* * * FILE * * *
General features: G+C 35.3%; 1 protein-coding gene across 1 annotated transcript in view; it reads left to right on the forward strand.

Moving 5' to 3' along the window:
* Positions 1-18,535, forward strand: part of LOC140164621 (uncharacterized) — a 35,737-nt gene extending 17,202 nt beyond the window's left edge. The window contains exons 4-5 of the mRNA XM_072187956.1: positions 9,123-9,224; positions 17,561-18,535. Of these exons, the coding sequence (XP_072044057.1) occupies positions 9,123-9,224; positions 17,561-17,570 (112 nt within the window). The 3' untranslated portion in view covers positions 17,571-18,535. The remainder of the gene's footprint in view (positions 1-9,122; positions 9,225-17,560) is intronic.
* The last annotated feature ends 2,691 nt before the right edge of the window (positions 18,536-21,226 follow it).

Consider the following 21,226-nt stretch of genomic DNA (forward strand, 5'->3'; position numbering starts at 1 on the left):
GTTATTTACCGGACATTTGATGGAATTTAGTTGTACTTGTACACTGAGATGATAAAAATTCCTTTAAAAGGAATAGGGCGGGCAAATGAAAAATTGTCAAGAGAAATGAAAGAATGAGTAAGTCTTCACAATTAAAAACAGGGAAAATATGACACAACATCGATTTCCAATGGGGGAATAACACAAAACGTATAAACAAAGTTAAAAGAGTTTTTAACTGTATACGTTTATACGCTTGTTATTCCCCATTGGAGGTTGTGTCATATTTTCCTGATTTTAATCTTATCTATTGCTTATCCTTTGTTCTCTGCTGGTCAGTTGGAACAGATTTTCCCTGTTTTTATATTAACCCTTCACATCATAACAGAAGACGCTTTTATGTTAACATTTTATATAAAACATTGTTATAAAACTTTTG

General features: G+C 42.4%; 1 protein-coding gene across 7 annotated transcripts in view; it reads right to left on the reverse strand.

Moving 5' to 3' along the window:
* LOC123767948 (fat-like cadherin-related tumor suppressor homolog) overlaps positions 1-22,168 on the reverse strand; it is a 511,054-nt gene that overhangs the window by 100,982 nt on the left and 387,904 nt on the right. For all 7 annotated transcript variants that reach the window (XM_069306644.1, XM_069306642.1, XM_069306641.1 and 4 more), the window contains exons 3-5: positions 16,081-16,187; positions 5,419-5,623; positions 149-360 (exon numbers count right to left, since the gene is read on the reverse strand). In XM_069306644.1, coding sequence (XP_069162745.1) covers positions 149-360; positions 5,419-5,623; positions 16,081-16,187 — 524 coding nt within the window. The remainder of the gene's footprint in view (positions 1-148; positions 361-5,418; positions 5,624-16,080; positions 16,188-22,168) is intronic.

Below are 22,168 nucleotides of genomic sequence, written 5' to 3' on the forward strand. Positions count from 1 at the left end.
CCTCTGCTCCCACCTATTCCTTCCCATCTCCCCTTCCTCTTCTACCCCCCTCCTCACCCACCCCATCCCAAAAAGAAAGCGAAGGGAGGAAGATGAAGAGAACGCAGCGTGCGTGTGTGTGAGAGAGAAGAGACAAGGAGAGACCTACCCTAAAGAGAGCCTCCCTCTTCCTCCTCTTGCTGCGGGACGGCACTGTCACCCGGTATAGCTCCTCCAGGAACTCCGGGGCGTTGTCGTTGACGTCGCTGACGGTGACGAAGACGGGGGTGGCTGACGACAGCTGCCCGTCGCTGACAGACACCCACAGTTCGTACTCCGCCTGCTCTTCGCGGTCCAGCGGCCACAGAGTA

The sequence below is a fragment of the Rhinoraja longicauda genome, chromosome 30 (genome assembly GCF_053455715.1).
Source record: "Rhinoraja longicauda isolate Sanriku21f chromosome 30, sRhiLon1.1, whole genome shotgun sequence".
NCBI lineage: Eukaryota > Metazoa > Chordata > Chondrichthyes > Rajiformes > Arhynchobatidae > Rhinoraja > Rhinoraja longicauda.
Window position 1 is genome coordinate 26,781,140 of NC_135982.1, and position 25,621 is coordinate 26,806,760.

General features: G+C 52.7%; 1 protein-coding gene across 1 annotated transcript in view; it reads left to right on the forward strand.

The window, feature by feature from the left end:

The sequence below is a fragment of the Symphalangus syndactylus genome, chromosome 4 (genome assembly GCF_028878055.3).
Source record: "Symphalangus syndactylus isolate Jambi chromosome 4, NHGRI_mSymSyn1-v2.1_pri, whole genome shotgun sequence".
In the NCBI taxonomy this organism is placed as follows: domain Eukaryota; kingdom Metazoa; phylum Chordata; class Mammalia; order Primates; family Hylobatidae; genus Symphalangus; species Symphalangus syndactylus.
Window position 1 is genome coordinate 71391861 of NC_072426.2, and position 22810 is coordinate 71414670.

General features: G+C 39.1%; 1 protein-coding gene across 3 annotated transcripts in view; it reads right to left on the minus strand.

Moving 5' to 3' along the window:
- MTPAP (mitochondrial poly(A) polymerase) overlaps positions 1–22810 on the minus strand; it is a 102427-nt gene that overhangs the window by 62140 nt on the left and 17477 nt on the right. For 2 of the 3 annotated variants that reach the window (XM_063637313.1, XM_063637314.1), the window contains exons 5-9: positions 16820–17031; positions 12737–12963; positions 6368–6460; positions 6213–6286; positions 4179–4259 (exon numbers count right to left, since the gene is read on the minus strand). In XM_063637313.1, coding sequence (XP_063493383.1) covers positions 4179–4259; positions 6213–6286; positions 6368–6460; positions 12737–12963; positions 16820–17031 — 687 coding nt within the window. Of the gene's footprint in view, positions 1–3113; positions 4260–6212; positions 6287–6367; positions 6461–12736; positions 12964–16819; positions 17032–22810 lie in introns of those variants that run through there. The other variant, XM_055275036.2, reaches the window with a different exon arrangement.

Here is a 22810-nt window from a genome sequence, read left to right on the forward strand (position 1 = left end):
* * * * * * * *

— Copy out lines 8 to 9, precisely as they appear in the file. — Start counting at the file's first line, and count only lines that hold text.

Moving 5' to 3' along the window:
* LOC123767948 (fat-like cadherin-related tumor suppressor homolog) overlaps positions 1-22,168 on the reverse strand; it is a 511,054-nt gene that overhangs the window by 100,982 nt on the left and 387,904 nt on the right. For all 7 annotated transcript variants that reach the window (XM_069306644.1, XM_069306642.1, XM_069306641.1 and 4 more), the window contains exons 3-5: positions 16,081-16,187; positions 5,419-5,623; positions 149-360 (exon numbers count right to left, since the gene is read on the reverse strand). In XM_069306644.1, coding sequence (XP_069162745.1) covers positions 149-360; positions 5,419-5,623; positions 16,081-16,187 — 524 coding nt within the window. The remainder of the gene's footprint in view (positions 1-148; positions 361-5,418; positions 5,624-16,080; positions 16,188-22,168) is intronic.